Stretch that imagination, and ask God to give you big dreams. “Lord, what would you like to see accomplished in the town where I live? What would you want achieved through my life? Let my
imagination become a God-impressed goal factory. Even as you reveal goals you want me to have, I thank you that Christ in me has enough power to carry out those goals.”

Human goals in the spiritual area will invariably be impressed by the negatives we’ve had since childhood but divine goals could change the world.


The pilgrims, then, especially Christian, began to despond in his mind, and looked this way and that but no way could be found by which they might escape the river. Then they asked the men if the waters were all of a depth. “No,” said they, “you shall find it deeper or shallower as you believe in the King of the place.”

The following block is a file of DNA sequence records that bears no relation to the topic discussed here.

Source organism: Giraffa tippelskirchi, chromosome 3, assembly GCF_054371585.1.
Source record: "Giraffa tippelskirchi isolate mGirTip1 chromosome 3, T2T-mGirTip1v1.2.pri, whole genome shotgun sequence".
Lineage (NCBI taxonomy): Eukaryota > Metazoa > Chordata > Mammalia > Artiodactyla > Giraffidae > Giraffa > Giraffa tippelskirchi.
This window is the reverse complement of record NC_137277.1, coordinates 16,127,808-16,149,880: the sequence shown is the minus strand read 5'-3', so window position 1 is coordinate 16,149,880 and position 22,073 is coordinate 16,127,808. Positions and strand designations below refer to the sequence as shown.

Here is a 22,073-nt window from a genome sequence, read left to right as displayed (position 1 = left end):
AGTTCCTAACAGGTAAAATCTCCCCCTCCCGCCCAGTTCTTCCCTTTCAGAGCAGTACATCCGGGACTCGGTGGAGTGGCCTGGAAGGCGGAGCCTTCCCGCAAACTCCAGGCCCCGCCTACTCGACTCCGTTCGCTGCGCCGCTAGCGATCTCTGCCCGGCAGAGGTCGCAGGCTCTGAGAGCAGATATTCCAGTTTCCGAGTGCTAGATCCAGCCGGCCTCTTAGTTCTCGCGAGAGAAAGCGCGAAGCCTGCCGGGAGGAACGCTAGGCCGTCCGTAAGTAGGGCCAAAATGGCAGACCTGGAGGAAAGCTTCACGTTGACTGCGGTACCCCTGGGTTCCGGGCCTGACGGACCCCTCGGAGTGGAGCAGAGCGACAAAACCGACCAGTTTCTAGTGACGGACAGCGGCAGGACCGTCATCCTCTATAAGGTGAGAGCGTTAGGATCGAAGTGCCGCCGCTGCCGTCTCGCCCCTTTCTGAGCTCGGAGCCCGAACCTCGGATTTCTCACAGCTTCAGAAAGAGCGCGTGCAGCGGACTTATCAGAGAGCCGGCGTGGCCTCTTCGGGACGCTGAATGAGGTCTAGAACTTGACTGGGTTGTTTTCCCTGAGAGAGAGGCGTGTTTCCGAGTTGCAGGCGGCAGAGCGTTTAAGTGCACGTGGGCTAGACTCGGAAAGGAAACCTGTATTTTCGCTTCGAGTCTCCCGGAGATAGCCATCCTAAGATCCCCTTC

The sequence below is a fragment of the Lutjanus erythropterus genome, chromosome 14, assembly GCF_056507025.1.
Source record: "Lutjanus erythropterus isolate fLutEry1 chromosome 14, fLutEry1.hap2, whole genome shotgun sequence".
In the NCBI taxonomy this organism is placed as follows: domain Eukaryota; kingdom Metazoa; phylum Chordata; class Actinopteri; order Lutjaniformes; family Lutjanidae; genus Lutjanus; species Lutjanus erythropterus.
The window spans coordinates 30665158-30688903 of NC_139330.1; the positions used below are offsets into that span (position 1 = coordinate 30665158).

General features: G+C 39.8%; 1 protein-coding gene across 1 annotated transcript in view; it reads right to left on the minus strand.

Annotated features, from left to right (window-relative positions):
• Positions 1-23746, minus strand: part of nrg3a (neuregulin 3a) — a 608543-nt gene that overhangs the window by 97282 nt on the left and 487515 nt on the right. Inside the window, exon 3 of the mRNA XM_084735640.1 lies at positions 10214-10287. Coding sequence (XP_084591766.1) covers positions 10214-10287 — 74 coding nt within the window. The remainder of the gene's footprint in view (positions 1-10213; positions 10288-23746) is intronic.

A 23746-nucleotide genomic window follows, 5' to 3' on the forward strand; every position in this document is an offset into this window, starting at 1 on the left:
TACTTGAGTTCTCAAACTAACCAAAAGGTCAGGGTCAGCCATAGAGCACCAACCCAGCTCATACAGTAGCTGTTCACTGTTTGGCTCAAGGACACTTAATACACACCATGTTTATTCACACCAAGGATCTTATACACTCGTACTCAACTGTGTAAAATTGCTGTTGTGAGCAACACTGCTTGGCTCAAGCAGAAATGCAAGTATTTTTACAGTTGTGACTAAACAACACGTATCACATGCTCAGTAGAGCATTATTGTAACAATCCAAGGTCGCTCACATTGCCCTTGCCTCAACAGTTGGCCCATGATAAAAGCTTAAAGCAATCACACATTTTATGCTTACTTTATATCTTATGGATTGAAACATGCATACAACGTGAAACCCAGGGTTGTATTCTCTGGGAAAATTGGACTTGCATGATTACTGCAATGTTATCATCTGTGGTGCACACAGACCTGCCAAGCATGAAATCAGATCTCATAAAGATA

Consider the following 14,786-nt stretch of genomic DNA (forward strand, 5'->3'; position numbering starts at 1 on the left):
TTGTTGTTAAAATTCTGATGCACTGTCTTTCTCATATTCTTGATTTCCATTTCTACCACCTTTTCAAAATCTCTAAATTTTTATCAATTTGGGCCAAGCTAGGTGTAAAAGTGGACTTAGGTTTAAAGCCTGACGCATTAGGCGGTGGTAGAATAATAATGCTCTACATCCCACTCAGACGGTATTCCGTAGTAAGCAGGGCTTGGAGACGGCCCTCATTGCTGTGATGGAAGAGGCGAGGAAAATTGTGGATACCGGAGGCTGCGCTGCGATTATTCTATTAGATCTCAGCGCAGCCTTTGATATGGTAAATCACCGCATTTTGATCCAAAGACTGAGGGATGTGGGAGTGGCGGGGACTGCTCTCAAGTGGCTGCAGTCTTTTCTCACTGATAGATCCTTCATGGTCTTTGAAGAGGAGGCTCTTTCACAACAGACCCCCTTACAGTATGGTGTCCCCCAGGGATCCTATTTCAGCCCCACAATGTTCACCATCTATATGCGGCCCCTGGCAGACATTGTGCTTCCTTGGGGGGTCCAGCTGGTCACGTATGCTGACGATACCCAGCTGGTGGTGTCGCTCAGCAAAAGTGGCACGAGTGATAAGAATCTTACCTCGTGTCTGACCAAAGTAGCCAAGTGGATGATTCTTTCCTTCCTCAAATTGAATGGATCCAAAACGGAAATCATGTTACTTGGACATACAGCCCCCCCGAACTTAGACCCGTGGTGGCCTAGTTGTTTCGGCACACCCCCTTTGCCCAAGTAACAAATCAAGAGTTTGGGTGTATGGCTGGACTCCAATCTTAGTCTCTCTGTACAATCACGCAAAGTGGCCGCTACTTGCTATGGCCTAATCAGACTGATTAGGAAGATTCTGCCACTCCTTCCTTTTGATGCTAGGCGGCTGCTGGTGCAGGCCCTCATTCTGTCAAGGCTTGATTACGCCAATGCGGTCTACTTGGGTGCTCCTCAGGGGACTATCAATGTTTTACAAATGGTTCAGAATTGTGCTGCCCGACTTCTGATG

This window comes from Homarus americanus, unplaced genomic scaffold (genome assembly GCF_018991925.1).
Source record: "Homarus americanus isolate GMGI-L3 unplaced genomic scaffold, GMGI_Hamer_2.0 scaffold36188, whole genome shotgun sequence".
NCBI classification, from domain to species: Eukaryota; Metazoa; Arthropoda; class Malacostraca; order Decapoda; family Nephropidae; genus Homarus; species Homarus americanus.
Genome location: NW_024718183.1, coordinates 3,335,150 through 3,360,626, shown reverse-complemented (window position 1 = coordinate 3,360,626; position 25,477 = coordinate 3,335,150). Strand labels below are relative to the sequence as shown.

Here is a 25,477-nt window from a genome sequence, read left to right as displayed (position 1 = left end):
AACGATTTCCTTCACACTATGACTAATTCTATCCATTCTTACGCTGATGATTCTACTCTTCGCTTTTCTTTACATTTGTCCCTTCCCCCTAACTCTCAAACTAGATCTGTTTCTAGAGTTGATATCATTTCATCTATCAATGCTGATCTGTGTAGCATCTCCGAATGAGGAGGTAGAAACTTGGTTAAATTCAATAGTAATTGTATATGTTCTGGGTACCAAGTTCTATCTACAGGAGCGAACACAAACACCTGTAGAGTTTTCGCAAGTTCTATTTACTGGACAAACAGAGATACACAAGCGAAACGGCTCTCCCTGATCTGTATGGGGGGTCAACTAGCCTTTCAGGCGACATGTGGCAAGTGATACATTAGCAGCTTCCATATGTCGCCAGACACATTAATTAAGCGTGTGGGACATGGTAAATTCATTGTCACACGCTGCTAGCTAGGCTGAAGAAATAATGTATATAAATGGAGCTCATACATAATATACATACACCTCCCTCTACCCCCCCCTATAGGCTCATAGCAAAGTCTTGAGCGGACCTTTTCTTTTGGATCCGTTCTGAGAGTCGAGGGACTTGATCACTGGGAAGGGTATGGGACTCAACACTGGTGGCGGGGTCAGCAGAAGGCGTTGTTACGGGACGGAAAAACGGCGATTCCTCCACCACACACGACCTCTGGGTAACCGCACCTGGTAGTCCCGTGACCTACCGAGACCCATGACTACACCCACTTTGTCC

John Bunyan Pilgrim’s Progress

All things are possible to him that believeth. Jesus Christ

Faith is believing God. Someone has spoken of “the magic of believing.” Faith is not magic but it works just that wonderfully. Faith is the one principle on the human side without which God will not move from the divine side.

What one word in the Bible separates the men from the boys? Faith. Why has God chosen to bless some of his people considerably more than others? Faith. What have the great achievers possessed in their makeup which most of us have missing from ours? Faith.

Faith, or the lack of it, is the stock-market barometer of our confidence. When our faith is right, we are right. We possess enthusiastic confidence, a God-given sense of expectancy, an inner peace which cannot be swayed by the circumstances of the moment.

Pick out the greatest Christian you know-and no doubt he excels in faith. Pick out the greatest Christian in Bible times-and faith was a dynamic he possessed.